Blue, yellow, green: As night falls, the dome of the Kigali Convention Center lights up, resplendent in the colors of Rwanda’s national flag, as the country aims to draw all eyes to the capital and beyond. of the.
In less than a decade, the small, landlocked nation has established itself as a destination for conferences, sports tournaments and other events, billing itself as the “Singapore of Africa” to boost the economy.
“Rwanda is one of the most stable countries in East Africa… People feel comfortable and safe when they come to these kinds of meetings,” he said. ‘Agence France-Presse Senegalese agricultural expert Ghislain Kanfany on his arrival for a conference of African plant growers. .
Although rights groups regularly accuse Rwandan President Paul Kagame’s administration of crushing dissent and keeping an iron grip on power, Kigali’s clean, well-paved streets and modern infrastructure make a first impression. positive on many visitors.
Organizers say low levels of bureaucracy and effective handling of the COVID-19 pandemic also make it easier to hold large-scale events in the country.
“There’s not a lot of red tape,” said Kuben Pillay, a South African International Cricket Council official who was in town for a qualifying tournament.
Before the pandemic, conference revenues jumped nearly 40% between 2016 and 2019, according to Rwandan government figures.
Kigali was second only to Cape Town in terms of the number of events held in Africa, the International Conferences and Conventions Association said.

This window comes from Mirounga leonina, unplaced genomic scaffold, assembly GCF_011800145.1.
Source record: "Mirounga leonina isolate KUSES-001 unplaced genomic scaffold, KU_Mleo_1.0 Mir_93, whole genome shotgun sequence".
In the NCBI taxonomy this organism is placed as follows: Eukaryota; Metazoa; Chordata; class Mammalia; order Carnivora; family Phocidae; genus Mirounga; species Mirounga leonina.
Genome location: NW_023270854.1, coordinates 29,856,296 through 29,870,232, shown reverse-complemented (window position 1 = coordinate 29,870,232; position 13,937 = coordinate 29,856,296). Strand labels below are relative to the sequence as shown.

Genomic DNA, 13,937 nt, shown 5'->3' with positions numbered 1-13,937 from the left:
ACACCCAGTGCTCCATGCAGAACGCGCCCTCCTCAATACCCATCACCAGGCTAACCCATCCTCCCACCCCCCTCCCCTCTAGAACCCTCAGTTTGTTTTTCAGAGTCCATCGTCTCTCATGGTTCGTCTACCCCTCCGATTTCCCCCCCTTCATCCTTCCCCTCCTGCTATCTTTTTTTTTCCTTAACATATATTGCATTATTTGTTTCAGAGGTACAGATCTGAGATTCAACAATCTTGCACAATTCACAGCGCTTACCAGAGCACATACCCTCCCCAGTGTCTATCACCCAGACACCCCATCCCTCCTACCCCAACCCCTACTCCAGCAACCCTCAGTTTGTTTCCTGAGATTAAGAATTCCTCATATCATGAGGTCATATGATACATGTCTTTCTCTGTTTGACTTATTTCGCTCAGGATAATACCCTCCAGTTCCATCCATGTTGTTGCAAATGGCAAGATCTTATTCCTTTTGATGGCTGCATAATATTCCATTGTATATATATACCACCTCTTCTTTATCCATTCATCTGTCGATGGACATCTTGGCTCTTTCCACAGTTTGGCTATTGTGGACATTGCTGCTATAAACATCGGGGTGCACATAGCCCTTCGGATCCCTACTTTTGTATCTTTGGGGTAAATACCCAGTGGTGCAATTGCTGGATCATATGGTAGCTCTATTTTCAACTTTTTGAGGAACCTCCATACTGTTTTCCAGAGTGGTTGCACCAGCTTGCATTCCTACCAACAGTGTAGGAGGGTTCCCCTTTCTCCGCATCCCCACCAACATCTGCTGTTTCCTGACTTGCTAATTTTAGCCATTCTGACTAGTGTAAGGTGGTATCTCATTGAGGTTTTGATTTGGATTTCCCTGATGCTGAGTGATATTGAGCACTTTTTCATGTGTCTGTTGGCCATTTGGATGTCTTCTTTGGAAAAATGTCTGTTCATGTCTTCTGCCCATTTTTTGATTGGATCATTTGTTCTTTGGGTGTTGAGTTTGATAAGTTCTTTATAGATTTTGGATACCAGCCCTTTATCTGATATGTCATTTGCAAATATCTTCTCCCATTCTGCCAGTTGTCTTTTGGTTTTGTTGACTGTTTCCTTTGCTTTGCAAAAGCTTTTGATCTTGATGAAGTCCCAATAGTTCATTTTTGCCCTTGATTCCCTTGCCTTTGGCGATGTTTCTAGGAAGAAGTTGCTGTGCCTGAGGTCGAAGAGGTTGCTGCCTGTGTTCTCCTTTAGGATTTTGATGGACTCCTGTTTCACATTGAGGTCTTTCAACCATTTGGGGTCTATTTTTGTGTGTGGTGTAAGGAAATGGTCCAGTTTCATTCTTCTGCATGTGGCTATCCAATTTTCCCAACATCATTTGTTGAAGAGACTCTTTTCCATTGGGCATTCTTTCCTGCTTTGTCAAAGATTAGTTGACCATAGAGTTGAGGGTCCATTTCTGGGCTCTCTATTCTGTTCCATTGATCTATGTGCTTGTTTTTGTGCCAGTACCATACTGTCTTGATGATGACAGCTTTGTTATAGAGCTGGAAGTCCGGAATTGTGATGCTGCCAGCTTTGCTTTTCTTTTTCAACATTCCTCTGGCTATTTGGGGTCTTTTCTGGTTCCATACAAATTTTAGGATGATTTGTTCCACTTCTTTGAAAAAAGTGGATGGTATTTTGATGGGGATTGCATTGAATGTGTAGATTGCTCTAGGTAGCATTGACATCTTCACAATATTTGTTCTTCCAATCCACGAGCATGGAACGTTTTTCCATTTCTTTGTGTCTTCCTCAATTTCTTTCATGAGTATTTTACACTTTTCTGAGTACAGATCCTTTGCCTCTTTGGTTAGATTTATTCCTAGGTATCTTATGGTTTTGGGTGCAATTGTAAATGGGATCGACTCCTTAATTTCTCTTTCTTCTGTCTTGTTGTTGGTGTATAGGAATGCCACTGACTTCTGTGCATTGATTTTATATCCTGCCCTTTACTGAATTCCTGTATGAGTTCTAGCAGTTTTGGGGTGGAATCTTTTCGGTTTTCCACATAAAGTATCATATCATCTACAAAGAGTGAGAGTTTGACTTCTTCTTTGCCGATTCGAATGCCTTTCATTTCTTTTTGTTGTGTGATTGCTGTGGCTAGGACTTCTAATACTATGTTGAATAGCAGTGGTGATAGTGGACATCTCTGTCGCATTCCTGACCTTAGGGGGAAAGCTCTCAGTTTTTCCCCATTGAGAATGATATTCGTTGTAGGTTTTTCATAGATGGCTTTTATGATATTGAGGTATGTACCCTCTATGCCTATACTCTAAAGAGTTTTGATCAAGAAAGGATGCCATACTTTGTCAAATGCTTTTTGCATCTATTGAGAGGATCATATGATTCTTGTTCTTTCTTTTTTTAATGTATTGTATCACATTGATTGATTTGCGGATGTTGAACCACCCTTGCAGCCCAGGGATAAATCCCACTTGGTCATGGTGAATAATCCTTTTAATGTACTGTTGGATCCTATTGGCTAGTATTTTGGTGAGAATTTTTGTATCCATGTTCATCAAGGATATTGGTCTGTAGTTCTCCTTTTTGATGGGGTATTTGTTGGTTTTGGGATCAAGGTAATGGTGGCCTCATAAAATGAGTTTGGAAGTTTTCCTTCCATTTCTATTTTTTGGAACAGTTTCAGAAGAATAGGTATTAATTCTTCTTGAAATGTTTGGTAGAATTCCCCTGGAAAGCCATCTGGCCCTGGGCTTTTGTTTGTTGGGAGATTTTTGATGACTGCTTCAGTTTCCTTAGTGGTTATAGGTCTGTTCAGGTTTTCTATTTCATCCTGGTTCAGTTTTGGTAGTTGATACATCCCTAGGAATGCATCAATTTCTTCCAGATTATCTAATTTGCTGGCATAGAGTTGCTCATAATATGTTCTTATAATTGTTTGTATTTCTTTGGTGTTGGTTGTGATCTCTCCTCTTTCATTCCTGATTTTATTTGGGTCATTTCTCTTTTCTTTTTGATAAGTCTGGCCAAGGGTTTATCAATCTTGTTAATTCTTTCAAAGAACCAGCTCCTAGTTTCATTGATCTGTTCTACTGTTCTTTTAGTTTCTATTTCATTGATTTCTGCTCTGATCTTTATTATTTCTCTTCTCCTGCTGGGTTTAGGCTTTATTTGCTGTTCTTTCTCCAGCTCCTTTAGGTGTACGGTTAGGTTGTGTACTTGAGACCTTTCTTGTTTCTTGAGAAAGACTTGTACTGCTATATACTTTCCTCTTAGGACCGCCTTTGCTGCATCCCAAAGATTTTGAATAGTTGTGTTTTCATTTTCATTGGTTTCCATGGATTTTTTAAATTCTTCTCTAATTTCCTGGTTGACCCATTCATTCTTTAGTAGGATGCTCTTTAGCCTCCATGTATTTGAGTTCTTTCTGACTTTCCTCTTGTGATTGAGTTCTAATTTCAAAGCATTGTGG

The proliferation of new infrastructure over the past six years – including the convention center, whose dome is inspired by the beehive-shaped palaces of Rwanda, the Gahanga cricket stadium or the 10,000-seat Kigali Arena, the most large indoor hall in East Africa – helped develop the fledgling industry.
Hotel owners also sensed an opportunity, with major international chains setting up shop next to the convention center.
The authorities are injecting funds to develop the national airline RwandAir and build a new international airport on the outskirts of the capital.
“The Government of Rwanda has [put] a lot of effort to make sure people can feel safe at their event” in the country, said Janet Karemera, deputy director of the Rwanda Convention Bureau, the sector’s public promotion agency.
However, the success of this fast-growing sector has raised concerns among rights advocates, who have accused Rwandan authorities of rounding up street vendors, homeless people and sex workers ahead of high-profile events such as the Commonwealth Heads of Government Meeting.
“Rwanda’s strategy to promote Kigali as a hub for meetings and conferences often means continued abuses of the capital’s poorest and most marginalized residents,” said Human Rights Watch Central Africa director, Lewis Mudge last September after the Commonwealth meeting was postponed due to the pandemic. .
“Rwanda’s Commonwealth partners have a choice: either stand up for the rights of victims or remain silent as repression is carried out in their name,” he said.
Government spokeswoman Yolande Makolo said the allegations were “fabricated reports…specifically calculated to harm a strategic sector of our economy“.
With the promise of bringing in foreign currency, authorities hope the sector will provide an economic boost to the landlocked nation, which depends on expensive imports.
Heavy investment in infrastructure has contributed to Rwanda’s debt, which rose from 15% of GDP in 2010 to almost 54% in 2019, according to a report by the French Development Agency published last year.
Conversely, conference revenues remain low at the moment — around 1% of GDP.
However, the government is counting on a “domino effect” to yield dividends, Karemera said.
Trevor Ward, managing director of Nigerian consultancy W Hospitality Group, said the meetings, incentives, conferences and exhibitions industry brings many direct and indirect economic benefits.
“The most obvious is job creation, then you have the links to support the industries: catering, audiovisual, drivers, cleaners, flowers, etc.,” he said.
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